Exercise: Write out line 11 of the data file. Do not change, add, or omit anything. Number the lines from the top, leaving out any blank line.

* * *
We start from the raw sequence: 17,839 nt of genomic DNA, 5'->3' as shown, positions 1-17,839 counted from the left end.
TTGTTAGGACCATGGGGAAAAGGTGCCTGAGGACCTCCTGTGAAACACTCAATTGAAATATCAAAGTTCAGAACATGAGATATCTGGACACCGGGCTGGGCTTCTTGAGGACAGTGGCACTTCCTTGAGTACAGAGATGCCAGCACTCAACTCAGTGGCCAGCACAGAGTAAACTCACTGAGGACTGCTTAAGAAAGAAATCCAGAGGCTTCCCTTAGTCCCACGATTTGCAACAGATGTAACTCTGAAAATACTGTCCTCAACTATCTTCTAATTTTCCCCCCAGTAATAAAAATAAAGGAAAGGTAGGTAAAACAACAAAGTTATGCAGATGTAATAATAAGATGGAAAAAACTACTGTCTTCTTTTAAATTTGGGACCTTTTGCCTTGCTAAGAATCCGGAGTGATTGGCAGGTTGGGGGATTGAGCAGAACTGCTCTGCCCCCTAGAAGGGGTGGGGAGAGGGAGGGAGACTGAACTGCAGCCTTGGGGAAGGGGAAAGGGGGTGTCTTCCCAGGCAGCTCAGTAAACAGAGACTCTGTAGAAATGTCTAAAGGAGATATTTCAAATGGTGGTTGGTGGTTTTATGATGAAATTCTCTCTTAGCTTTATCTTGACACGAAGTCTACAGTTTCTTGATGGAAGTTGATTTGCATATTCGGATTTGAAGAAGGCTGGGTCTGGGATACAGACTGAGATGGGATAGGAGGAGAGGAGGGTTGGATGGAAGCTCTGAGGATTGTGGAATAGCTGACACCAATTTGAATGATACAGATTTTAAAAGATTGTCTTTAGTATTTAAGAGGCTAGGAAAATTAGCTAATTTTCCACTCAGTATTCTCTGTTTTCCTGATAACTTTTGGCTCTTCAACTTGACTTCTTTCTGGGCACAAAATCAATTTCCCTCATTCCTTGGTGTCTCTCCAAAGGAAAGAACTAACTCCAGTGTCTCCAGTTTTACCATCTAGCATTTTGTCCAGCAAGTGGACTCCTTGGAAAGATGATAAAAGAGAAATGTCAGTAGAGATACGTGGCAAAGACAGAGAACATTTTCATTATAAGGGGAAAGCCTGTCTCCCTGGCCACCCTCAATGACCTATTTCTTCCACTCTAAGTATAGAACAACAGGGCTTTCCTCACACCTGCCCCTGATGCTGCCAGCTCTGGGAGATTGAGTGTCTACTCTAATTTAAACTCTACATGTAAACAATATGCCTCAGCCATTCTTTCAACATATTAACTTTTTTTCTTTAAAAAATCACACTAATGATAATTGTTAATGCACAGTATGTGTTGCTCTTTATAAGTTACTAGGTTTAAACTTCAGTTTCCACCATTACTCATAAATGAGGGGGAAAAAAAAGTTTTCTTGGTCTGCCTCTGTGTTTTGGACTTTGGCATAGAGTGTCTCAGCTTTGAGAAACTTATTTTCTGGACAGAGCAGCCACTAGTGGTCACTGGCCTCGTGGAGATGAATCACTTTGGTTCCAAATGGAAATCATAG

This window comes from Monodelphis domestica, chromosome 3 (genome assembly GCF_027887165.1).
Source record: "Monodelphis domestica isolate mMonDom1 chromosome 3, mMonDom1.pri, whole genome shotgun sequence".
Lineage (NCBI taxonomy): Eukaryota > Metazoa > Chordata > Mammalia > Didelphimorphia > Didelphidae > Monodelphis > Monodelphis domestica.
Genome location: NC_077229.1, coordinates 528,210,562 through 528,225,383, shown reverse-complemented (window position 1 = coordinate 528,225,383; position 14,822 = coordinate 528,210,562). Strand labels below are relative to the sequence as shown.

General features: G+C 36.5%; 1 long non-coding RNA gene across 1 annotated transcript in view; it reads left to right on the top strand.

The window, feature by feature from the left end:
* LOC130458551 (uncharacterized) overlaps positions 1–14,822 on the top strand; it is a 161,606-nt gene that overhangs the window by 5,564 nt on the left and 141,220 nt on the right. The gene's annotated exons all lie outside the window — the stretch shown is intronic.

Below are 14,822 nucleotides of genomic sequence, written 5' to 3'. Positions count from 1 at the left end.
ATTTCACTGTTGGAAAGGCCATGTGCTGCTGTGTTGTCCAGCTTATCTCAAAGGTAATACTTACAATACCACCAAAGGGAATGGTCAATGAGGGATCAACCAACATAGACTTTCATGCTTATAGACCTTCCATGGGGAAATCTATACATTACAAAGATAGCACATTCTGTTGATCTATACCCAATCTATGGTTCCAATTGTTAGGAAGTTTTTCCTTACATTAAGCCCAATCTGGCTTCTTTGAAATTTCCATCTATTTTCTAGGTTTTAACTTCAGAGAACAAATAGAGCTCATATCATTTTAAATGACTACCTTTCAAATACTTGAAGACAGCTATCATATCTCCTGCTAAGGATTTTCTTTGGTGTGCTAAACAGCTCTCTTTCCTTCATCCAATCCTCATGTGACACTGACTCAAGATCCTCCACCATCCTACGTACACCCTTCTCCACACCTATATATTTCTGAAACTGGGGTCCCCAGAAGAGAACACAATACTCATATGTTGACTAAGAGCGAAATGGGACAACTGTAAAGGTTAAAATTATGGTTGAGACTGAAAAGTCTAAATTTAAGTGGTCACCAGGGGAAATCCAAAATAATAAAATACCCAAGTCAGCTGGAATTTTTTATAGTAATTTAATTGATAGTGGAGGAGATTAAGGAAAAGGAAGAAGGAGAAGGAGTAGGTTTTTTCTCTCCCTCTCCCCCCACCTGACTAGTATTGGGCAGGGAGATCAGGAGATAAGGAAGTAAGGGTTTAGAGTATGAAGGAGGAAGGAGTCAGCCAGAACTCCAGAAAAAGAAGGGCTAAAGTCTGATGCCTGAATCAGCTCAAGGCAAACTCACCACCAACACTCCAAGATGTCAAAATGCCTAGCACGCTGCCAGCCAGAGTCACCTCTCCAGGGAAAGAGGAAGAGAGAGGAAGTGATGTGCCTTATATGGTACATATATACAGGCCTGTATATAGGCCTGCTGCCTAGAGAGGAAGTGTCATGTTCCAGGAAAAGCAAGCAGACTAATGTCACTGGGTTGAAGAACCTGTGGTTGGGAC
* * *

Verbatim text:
ATTTCACTGTTGGAAAGGCCATGTGCTGCTGTGTTGTCCAGCTTATCTCAAAGGTAATACTTACAATACCACCAAAGGGAATGGTCAATGAGGGATCAACCAACATAGACTTTCATGCTTATAGACCTTCCATGGGGAAATCTATACATTACAAAGATAGCACATTCTGTTGATCTATACCCAATCTATGGTTCCAATTGTTAGGAAGTTTTTCCTTACATTAAGCCCAATCTGGCTTCTTTGAAATTTCCATCTATTTTCTAGGTTTTAACTTCAGAGAACAAATAGAGCTCATATCATTTTAAATGACTACCTTTCAAATACTTGAAGACAGCTATCATATCTCCTGCTAAGGATTTTCTTTGGTGTGCTAAACAGCTCTCTTTCCTTCATCCAATCCTCATGTGACACTGACTCAAGATCCTCCACCATCCTACGTACACCCTTCTCCACACCTATATATTTCTGAAACTGGGGTCCCCAGAAGAGAACACAATACTCATATGTTGACTAAGAGCGAAATGGGACAACTGTAAAGGTTAAAATTATGGTTGAGACTGAAAAGTCTAAATTTAAGTGGTCACCAGGGGAAATCCAAAATAATAAAATACCCAAGTCAGCTGGAATTTTTTATAGTAATTTAATTGATAGTGGAGGAGATTAAGGAAAAGGAAGAAGGAGAAGGAGTAGGTTTTTTCTCTCCCTCTCCCCCCACCTGACTAGTATTGGGCAGGGAGATCAGGAGATAAGGAAGTAAGGGTTTAGAGTATGAAGGAGGAAGGAGTCAGCCAGAACTCCAGAAAAAGAAGGGCTAAAGTCTGATGCCTGAATCAGCTCAAGGCAAACTCACCACCAACACTCCAAGATGTCAAAATGCCTAGCACGCTGCCAGCCAGAGTCACCTCTCCAGGGAAAGAGGAAGAGAGAGGAAGTGATGTGCCTTATATGGTACATATATACAGGCCTGTATATAGGCCTGCTGCCTAGAGAGGAAGTGTCATGTTCCAGGAAAAGCAAGCAGACTAATGTCACTGGGTTGAAGAACCTGTGGTTGGGAC